Before the Annual National Assessments last year, literacy rankings for SA pupils were based on relatively smaller samples of children.
Until then, apart from grades 9 and 12, external assessments and tests had not been done on such a large scale.
This changed in February last year when 9 million pupils from grades 2 to 10 across all nine provinces sat for tests that gauged their ability to write, read and count.
The assessments were not used to grade the pupils, but to give the department and the education sector insight into whether or not the pupils had the skills they needed to have acquired in previous grades.
The results were dismal.
The overall average score was 30 percent. The marks dipped even lower in maths and languages across all grades.
A qualitative analysis of the results compiled by the Department of Basic Education found that pupils tested for grades 1 to 3 performed better, but scores plummeted from grades 4 to 6.
For literacy, only 21 percent of the Grade 3s showed competence in comprehension – the ability to understand written text.
When they were tested on their ability to apply basic numeracy skills to solve everyday problems, like calculating change after a shopping transaction, only 25 percent of this group got it right.
Just 23 percent of pupils in this group were able to write down the next number following a given pattern.
Of the Grade 4 pupils who wrote the literacy test, only 49 percent could understand what they were reading.
The results revealed that most of the pupils from this group “could only answer questions that required direct extraction of a single word or a short phrase from the given text without any motivation or supporting statement”.
On language structure and usage, only 8 percent of the Grade 4s could change sentences given in past tense to present tense.
On “thinking and reasoning”, only 12 percent of this group could “respond to simple questions about a story and give reasons that support their answer”.
When tested on “thinking and reasoning”, 11 percent of the Grade 5s showed the ability to “answer simple questions and respond to emotions from a story”. The report found that the “mistakes in the pupils’ response often demonstrated that the learners did not understand the question, or they could not read”.
On language usage, only 20 percent of the Grade 5 pupils could correctly convert sentences in the past to the present tense.
Grade 6s didn’t fare much better with language. Under “reading and viewing”, only 23 percent understood what was happening in the story they were reading.
When tested on their ability to write texts for different purposes, only 5 percent were able to write an introduction and conclusion.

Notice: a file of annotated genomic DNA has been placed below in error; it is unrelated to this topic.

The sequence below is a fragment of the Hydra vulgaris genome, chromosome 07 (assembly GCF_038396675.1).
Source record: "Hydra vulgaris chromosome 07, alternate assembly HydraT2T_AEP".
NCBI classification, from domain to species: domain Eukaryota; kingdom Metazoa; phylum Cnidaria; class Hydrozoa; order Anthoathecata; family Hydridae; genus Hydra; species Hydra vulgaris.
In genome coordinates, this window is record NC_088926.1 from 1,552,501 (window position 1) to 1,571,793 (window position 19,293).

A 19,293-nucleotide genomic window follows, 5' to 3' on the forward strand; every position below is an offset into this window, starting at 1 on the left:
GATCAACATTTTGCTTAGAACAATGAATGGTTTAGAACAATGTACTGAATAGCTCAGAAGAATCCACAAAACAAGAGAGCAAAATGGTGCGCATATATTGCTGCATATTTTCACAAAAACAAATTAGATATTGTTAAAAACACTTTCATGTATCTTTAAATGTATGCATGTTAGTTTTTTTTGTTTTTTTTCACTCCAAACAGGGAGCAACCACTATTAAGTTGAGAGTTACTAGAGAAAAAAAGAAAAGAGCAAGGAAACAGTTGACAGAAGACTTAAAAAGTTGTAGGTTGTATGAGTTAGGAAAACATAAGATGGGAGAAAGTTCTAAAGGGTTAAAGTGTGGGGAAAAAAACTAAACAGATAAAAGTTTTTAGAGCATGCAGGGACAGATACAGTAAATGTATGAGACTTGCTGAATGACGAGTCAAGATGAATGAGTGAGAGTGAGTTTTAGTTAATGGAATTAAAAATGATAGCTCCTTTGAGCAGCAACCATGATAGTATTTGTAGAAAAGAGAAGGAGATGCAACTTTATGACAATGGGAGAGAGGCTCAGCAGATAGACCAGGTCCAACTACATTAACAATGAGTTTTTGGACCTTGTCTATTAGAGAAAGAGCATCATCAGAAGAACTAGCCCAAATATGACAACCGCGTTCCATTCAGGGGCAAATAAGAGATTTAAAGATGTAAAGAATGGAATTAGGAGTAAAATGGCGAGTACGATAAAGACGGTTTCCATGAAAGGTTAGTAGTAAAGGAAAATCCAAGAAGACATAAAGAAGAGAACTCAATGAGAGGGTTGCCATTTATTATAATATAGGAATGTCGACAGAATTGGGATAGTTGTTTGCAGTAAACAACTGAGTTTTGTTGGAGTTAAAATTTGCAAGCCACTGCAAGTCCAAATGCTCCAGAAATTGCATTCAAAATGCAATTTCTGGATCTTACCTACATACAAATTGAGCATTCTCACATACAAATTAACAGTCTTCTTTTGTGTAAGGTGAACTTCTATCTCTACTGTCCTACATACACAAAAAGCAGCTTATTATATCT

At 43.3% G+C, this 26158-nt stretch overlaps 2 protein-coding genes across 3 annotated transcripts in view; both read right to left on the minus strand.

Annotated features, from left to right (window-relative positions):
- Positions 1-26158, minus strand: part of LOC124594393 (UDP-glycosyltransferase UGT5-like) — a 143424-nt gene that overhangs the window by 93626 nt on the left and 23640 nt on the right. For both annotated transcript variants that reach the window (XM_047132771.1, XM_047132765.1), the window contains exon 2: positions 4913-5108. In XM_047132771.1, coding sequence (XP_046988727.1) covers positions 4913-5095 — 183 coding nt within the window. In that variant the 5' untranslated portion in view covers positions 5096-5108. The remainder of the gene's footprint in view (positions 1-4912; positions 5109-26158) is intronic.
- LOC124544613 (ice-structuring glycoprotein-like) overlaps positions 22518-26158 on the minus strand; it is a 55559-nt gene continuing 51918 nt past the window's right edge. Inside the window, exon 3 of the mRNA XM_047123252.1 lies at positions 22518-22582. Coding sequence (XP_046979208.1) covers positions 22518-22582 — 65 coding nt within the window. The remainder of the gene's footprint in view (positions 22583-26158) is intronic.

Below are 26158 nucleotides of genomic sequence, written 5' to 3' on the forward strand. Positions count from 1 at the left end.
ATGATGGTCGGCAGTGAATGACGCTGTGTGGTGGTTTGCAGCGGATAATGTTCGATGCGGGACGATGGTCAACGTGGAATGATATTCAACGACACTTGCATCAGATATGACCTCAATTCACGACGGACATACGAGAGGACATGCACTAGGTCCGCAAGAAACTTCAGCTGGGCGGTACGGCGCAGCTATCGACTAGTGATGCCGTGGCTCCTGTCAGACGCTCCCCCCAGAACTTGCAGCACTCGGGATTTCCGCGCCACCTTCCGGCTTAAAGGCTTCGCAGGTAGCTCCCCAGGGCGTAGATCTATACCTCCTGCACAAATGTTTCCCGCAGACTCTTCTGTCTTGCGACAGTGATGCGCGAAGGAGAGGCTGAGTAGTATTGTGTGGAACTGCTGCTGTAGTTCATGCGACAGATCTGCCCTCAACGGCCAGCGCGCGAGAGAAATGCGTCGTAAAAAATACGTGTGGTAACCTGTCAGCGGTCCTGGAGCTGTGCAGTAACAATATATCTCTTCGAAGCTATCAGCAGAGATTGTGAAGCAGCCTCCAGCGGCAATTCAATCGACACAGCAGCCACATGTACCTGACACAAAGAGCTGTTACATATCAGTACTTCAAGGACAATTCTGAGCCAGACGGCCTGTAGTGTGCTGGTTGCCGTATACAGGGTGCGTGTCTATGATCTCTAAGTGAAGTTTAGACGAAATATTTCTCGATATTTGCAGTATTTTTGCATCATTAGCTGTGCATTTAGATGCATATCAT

With maths, the percentage of the Grade 6s who were “competent in patterns, functions and algebra ranged from 9 to 45 percent”.
The department concluded that across all grades, pupils “demonstrated the inability to handle basic numeracy operations” and that comprehension skills were “generally low to poor”.
The department’s director- general, Bobby Soobrayan, said the results would be used as a diagnostic tool for public schools.
Basic Education Minister Angie Motshekga said the low levels of literacy and numeracy in primary schools were “worrying precisely because the critical skills of literacy and numeracy are fundamental to further education and achievement in the worlds of both education and work”.
“Many of our learners lack proper foundations in [these subjects] and so they struggle to progress in the system and into post-schooling education and training,” she said.
The poor results confirmed earlier international surveys in which South African Grade 3 and 6 pupils were ranked low, with their performance being cited by educationists as a symptom of a dysfunctional education system.
The director of education rights and transformation at the University of Johannesburg, Salim Vally, said the results were “a catastrophe” and showed that SA was “at the bottom of the pile”.
The National Professional Teachers Association of SA (Naptosa) said the results showed that education was failing. “We have also been concerned that when samples of pupils in grades 3 and 6 were involved in writing similar literacy and numeracy tests… some years ago, the results did not seem to be used to inform interventions that could possibly have made a difference.”
The test now provided hard evidence on which to base decisions on what must be done and where it needed to be done, and it was now up to the department’s officials to take action, Naptosa said.